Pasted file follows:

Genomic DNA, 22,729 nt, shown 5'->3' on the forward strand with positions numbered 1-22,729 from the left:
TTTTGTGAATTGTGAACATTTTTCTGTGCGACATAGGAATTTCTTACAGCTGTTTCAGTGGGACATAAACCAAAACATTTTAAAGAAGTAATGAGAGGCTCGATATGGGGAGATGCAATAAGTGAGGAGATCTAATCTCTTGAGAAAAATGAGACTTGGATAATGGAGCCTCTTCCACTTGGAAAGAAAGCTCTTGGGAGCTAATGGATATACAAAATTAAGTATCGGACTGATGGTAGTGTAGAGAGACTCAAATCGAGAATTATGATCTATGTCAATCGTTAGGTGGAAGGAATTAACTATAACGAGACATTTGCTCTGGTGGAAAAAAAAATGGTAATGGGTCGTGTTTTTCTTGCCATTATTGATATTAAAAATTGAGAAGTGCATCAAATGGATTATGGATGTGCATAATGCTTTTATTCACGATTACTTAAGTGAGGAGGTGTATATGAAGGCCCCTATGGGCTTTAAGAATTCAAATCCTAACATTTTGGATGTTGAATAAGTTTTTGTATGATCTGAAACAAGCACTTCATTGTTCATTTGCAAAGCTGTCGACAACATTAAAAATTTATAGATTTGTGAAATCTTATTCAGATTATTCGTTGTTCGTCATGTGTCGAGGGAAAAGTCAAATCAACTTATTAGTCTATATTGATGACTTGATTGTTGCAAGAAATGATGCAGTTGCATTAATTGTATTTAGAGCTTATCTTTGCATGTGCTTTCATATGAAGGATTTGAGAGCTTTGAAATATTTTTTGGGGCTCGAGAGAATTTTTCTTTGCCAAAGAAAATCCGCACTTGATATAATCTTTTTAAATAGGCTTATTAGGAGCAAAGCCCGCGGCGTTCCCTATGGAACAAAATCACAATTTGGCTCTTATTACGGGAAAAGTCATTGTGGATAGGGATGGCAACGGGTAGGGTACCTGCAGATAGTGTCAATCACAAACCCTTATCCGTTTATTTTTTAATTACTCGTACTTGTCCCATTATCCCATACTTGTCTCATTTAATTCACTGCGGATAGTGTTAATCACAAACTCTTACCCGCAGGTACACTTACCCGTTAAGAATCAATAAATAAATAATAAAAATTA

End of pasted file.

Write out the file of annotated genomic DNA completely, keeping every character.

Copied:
Genomic DNA, 22,729 nt, shown 5'->3' on the forward strand with positions numbered 1-22,729 from the left:
TTTTGTGAATTGTGAACATTTTTCTGTGCGACATAGGAATTTCTTACAGCTGTTTCAGTGGGACATAAACCAAAACATTTTAAAGAAGTAATGAGAGGCTCGATATGGGGAGATGCAATAAGTGAGGAGATCTAATCTCTTGAGAAAAATGAGACTTGGATAATGGAGCCTCTTCCACTTGGAAAGAAAGCTCTTGGGAGCTAATGGATATACAAAATTAAGTATCGGACTGATGGTAGTGTAGAGAGACTCAAATCGAGAATTATGATCTATGTCAATCGTTAGGTGGAAGGAATTAACTATAACGAGACATTTGCTCTGGTGGAAAAAAAAATGGTAATGGGTCGTGTTTTTCTTGCCATTATTGATATTAAAAATTGAGAAGTGCATCAAATGGATTATGGATGTGCATAATGCTTTTATTCACGATTACTTAAGTGAGGAGGTGTATATGAAGGCCCCTATGGGCTTTAAGAATTCAAATCCTAACATTTTGGATGTTGAATAAGTTTTTGTATGATCTGAAACAAGCACTTCATTGTTCATTTGCAAAGCTGTCGACAACATTAAAAATTTATAGATTTGTGAAATCTTATTCAGATTATTCGTTGTTCGTCATGTGTCGAGGGAAAAGTCAAATCAACTTATTAGTCTATATTGATGACTTGATTGTTGCAAGAAATGATGCAGTTGCATTAATTGTATTTAGAGCTTATCTTTGCATGTGCTTTCATATGAAGGATTTGAGAGCTTTGAAATATTTTTTGGGGCTCGAGAGAATTTTTCTTTGCCAAAGAAAATCCGCACTTGATATAATCTTTTTAAATAGGCTTATTAGGAGCAAAGCCCGCGGCGTTCCCTATGGAACAAAATCACAATTTGGCTCTTATTACGGGAAAAGTCATTGTGGATAGGGATGGCAACGGGTAGGGTACCTGCAGATAGTGTCAATCACAAACCCTTATCCGTTTATTTTTTAATTACTCGTACTTGTCCCATTATCCCATACTTGTCTCATTTAATTCACTGCGGATAGTGTTAATCACAAACTCTTACCCGCAGGTACACTTACCCGTTAAGAATCAATAAATAAATAATAAAAATTA